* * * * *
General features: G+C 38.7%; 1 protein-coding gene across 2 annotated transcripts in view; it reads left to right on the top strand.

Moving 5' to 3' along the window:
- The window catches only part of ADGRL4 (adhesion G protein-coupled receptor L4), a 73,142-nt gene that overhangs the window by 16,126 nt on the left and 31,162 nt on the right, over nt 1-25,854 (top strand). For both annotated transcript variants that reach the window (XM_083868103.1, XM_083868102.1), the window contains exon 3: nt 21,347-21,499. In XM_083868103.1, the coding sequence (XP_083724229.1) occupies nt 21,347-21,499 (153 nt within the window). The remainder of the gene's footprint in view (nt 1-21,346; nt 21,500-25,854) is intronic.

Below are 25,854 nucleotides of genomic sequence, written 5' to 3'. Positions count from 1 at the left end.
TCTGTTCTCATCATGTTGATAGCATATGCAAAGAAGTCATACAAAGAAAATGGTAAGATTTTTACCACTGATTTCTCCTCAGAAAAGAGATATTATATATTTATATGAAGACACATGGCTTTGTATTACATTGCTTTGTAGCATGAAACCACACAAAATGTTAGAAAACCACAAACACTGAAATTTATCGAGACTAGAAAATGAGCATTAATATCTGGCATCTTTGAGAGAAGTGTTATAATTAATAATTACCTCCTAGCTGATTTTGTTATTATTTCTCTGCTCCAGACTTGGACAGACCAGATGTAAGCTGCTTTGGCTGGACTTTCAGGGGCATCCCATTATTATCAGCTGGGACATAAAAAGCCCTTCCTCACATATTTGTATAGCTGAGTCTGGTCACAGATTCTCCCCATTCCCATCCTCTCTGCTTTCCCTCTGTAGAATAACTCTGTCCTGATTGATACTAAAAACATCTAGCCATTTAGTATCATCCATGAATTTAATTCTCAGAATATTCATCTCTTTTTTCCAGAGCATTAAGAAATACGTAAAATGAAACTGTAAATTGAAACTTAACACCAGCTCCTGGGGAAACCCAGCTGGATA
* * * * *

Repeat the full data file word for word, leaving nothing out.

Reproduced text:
General features: G+C 38.7%; 1 protein-coding gene across 2 annotated transcripts in view; it reads left to right on the top strand.

Moving 5' to 3' along the window:
- The window catches only part of ADGRL4 (adhesion G protein-coupled receptor L4), a 73,142-nt gene that overhangs the window by 16,126 nt on the left and 31,162 nt on the right, over nt 1-25,854 (top strand). For both annotated transcript variants that reach the window (XM_083868103.1, XM_083868102.1), the window contains exon 3: nt 21,347-21,499. In XM_083868103.1, the coding sequence (XP_083724229.1) occupies nt 21,347-21,499 (153 nt within the window). The remainder of the gene's footprint in view (nt 1-21,346; nt 21,500-25,854) is intronic.

Below are 25,854 nucleotides of genomic sequence, written 5' to 3'. Positions count from 1 at the left end.
TCTGTTCTCATCATGTTGATAGCATATGCAAAGAAGTCATACAAAGAAAATGGTAAGATTTTTACCACTGATTTCTCCTCAGAAAAGAGATATTATATATTTATATGAAGACACATGGCTTTGTATTACATTGCTTTGTAGCATGAAACCACACAAAATGTTAGAAAACCACAAACACTGAAATTTATCGAGACTAGAAAATGAGCATTAATATCTGGCATCTTTGAGAGAAGTGTTATAATTAATAATTACCTCCTAGCTGATTTTGTTATTATTTCTCTGCTCCAGACTTGGACAGACCAGATGTAAGCTGCTTTGGCTGGACTTTCAGGGGCATCCCATTATTATCAGCTGGGACATAAAAAGCCCTTCCTCACATATTTGTATAGCTGAGTCTGGTCACAGATTCTCCCCATTCCCATCCTCTCTGCTTTCCCTCTGTAGAATAACTCTGTCCTGATTGATACTAAAAACATCTAGCCATTTAGTATCATCCATGAATTTAATTCTCAGAATATTCATCTCTTTTTTCCAGAGCATTAAGAAATACGTAAAATGAAACTGTAAATTGAAACTTAACACCAGCTCCTGGGGAAACCCAGCTGGATA